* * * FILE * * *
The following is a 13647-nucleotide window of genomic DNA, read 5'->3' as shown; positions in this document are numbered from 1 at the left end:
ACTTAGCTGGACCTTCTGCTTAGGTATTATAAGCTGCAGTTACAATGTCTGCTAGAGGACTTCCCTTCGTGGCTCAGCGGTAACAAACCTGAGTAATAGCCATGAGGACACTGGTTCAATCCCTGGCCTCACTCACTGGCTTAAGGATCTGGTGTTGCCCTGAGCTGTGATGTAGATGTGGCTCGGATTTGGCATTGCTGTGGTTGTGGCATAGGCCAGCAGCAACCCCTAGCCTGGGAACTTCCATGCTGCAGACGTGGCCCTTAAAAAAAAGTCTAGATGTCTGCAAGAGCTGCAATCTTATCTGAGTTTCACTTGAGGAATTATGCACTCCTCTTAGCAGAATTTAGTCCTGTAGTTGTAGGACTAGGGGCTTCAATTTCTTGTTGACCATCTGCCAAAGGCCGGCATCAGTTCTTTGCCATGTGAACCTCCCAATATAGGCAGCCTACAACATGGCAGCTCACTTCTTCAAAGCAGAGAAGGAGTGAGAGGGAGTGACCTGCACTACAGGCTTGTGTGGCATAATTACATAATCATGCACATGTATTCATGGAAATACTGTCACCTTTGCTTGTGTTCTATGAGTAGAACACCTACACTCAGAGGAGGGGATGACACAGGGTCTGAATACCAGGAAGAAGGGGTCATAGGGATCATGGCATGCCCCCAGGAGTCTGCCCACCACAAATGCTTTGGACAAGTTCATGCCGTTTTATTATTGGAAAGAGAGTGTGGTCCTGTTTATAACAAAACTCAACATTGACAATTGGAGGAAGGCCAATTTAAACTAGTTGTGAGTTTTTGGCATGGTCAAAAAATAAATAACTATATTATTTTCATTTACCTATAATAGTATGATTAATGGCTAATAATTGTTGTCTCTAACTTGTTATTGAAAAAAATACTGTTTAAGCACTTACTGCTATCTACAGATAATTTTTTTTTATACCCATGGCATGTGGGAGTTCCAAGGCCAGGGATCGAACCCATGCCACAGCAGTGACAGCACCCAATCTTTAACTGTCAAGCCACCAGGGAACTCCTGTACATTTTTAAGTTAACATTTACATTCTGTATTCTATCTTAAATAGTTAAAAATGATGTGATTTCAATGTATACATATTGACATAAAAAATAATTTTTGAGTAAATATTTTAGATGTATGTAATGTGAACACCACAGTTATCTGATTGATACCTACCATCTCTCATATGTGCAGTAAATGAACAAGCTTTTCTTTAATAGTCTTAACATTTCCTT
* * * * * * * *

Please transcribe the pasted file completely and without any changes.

The following is a 13647-nucleotide window of genomic DNA, read 5'->3' as shown; positions in this document are numbered from 1 at the left end:
ACTTAGCTGGACCTTCTGCTTAGGTATTATAAGCTGCAGTTACAATGTCTGCTAGAGGACTTCCCTTCGTGGCTCAGCGGTAACAAACCTGAGTAATAGCCATGAGGACACTGGTTCAATCCCTGGCCTCACTCACTGGCTTAAGGATCTGGTGTTGCCCTGAGCTGTGATGTAGATGTGGCTCGGATTTGGCATTGCTGTGGTTGTGGCATAGGCCAGCAGCAACCCCTAGCCTGGGAACTTCCATGCTGCAGACGTGGCCCTTAAAAAAAAGTCTAGATGTCTGCAAGAGCTGCAATCTTATCTGAGTTTCACTTGAGGAATTATGCACTCCTCTTAGCAGAATTTAGTCCTGTAGTTGTAGGACTAGGGGCTTCAATTTCTTGTTGACCATCTGCCAAAGGCCGGCATCAGTTCTTTGCCATGTGAACCTCCCAATATAGGCAGCCTACAACATGGCAGCTCACTTCTTCAAAGCAGAGAAGGAGTGAGAGGGAGTGACCTGCACTACAGGCTTGTGTGGCATAATTACATAATCATGCACATGTATTCATGGAAATACTGTCACCTTTGCTTGTGTTCTATGAGTAGAACACCTACACTCAGAGGAGGGGATGACACAGGGTCTGAATACCAGGAAGAAGGGGTCATAGGGATCATGGCATGCCCCCAGGAGTCTGCCCACCACAAATGCTTTGGACAAGTTCATGCCGTTTTATTATTGGAAAGAGAGTGTGGTCCTGTTTATAACAAAACTCAACATTGACAATTGGAGGAAGGCCAATTTAAACTAGTTGTGAGTTTTTGGCATGGTCAAAAAATAAATAACTATATTATTTTCATTTACCTATAATAGTATGATTAATGGCTAATAATTGTTGTCTCTAACTTGTTATTGAAAAAAATACTGTTTAAGCACTTACTGCTATCTACAGATAATTTTTTTTTATACCCATGGCATGTGGGAGTTCCAAGGCCAGGGATCGAACCCATGCCACAGCAGTGACAGCACCCAATCTTTAACTGTCAAGCCACCAGGGAACTCCTGTACATTTTTAAGTTAACATTTACATTCTGTATTCTATCTTAAATAGTTAAAAATGATGTGATTTCAATGTATACATATTGACATAAAAAATAATTTTTGAGTAAATATTTTAGATGTATGTAATGTGAACACCACAGTTATCTGATTGATACCTACCATCTCTCATATGTGCAGTAAATGAACAAGCTTTTCTTTAATAGTCTTAACATTTCCTT